Nothing is more irredeemably irrelevant than bad science. ~ John C. Polanyi
Brian Switech's article says it as well as I ever could: "Mermaids embodies the rotting carcass of science TV."
A while back, I saw ads for this nonsense and assumed that it was something fanciful like the program on dragons a couple of years ago. And it was. Unfortunately, the producers didn't bother to make the fictional nature of the program obvious until the closing credits, by which time the crowd that thinks Mars is going to be as big as the moon in August was already going nuts over the broadcast.
The various channels in the History-Discovery axis have been giving us monster sightings, UFO's and aliens for some time now. Sadly, I'm sure it does wonders for the ratings. Unfortunately, it also helps rot the brains of an already largely confused public that doesn't understand science -- or history for that matter.
In an otherwise acceptable History program, a section on the Roman emperor Constantine came to the point that he was baptized on his deathbed. The narrator then said something to the effect that "now it was alright to become a Christian." This ignored the fact that Constantine had embraced and championed Christianity ever since the start of his reign. His mother was running around the Holy Land, for crying out loud, identifying important Biblical sites (based on a sort of divinely inspired intuition). Constantine held out, most likely, because he was raised on the old Roman gods and there was still a large religious structure based on those gods. He was hedging his bets. When he was dying, he decided to make that final commitment when it wouldn't impact the religious and political forces he was dealing with.
You may think it's not that big a point, but it is. Constantine was convening councils to establish the orthodoxy of Christianity, hardly the actions of an emperor who was waiting to die to make it okay to become a follower of Jesus. He had stopped the persecution of Christians. For all practical purposes, he established the structural basis for the modern Church. Hardly something one could do on one's deathbed.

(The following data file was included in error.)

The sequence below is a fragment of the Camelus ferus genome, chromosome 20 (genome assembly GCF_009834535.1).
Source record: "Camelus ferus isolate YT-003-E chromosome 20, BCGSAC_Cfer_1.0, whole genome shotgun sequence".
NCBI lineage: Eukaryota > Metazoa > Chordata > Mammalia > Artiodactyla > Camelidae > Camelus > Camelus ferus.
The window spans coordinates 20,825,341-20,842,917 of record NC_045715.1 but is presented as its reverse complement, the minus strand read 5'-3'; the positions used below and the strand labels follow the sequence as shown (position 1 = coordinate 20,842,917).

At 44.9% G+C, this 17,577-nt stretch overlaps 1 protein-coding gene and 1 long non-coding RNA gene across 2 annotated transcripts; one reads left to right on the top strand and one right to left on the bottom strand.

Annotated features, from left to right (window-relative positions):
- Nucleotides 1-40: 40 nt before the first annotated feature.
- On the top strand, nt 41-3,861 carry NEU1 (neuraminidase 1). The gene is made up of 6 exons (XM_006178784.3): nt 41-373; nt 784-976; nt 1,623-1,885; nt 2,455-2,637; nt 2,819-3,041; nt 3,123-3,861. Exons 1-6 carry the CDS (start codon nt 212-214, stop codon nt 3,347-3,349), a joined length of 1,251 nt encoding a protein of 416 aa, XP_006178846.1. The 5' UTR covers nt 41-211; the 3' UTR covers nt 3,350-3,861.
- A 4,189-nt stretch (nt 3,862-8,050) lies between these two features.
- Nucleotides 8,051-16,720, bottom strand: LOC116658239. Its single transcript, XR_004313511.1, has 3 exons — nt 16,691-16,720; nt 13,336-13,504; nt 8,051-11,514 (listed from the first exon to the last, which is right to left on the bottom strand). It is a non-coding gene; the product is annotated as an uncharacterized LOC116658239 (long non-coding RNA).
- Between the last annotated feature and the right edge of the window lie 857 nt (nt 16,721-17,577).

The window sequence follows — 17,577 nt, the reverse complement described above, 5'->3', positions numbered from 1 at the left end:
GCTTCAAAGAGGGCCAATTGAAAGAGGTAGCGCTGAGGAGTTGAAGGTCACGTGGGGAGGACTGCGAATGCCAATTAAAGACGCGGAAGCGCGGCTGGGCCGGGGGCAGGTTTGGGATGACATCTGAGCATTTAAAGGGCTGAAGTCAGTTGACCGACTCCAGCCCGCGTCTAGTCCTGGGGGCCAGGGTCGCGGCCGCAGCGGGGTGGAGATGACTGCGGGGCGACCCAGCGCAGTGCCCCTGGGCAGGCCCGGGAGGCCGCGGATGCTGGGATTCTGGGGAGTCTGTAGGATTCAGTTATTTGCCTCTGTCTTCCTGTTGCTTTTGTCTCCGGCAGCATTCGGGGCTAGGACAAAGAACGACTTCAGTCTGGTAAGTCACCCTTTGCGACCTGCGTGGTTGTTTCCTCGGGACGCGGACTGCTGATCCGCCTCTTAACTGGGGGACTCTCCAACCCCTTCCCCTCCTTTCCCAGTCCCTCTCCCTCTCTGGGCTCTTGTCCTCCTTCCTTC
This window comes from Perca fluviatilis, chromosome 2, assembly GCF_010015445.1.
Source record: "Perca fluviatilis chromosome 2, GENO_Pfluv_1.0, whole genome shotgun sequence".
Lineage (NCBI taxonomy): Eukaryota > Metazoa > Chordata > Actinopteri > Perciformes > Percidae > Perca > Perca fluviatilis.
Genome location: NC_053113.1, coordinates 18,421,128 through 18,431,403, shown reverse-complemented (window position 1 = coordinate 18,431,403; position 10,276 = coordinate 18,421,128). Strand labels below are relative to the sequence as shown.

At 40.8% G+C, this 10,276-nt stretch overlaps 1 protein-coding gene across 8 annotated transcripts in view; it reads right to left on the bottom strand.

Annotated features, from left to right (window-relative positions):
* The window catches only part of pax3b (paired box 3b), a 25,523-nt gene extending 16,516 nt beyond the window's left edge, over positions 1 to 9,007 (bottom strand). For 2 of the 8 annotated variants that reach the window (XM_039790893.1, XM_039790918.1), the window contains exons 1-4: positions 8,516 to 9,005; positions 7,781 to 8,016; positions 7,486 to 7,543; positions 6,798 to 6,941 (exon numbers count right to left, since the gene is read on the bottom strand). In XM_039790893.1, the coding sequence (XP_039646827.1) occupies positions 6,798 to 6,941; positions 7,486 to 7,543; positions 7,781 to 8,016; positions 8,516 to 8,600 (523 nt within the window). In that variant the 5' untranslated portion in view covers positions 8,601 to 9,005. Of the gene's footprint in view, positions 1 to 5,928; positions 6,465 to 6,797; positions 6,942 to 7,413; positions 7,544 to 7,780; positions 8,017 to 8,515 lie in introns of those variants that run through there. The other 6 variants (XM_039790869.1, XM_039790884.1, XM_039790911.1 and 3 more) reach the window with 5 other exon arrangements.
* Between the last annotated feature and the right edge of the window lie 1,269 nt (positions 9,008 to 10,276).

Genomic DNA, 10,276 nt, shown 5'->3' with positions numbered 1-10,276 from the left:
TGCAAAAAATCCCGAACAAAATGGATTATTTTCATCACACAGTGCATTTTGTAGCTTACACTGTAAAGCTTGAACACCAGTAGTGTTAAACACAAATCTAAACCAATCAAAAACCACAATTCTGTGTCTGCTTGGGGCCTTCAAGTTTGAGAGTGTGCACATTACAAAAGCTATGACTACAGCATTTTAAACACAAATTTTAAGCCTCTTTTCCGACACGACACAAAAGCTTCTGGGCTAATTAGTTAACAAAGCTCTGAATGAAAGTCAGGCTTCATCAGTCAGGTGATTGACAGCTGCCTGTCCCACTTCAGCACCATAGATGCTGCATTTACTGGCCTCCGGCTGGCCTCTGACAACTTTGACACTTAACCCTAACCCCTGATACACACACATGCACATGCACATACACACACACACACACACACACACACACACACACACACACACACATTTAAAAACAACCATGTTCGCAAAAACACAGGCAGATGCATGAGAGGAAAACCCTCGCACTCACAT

What's scarey is that it's the misinformation that sticks with people. As Mr. Switech points out, "Not that my debunking will do much good. I don’t know how many people watched Mermaids, but I’m certain that many more people saw it than will ever read this post." I hear bad science all the time, gleaned from stupid chain e-mails, bad science web sites, and awful programs like the mermaids and dragons nonsense. There is an inviolable law about information that's been around much longer than the Internet. That is that bad information drives out good information.
It's the only way to explain flat earthers, creationists, UFO freaks, Bigfoot believers, and homeopathy fans, among others. Worst of all, it distracts from the things that really need attention. David Shiffman has a short list of five items relating to the oceans and life in them that really need public awareness but get short shrift from so-called science-oriented channels.
We are in bad need of another Jacques Cousteau.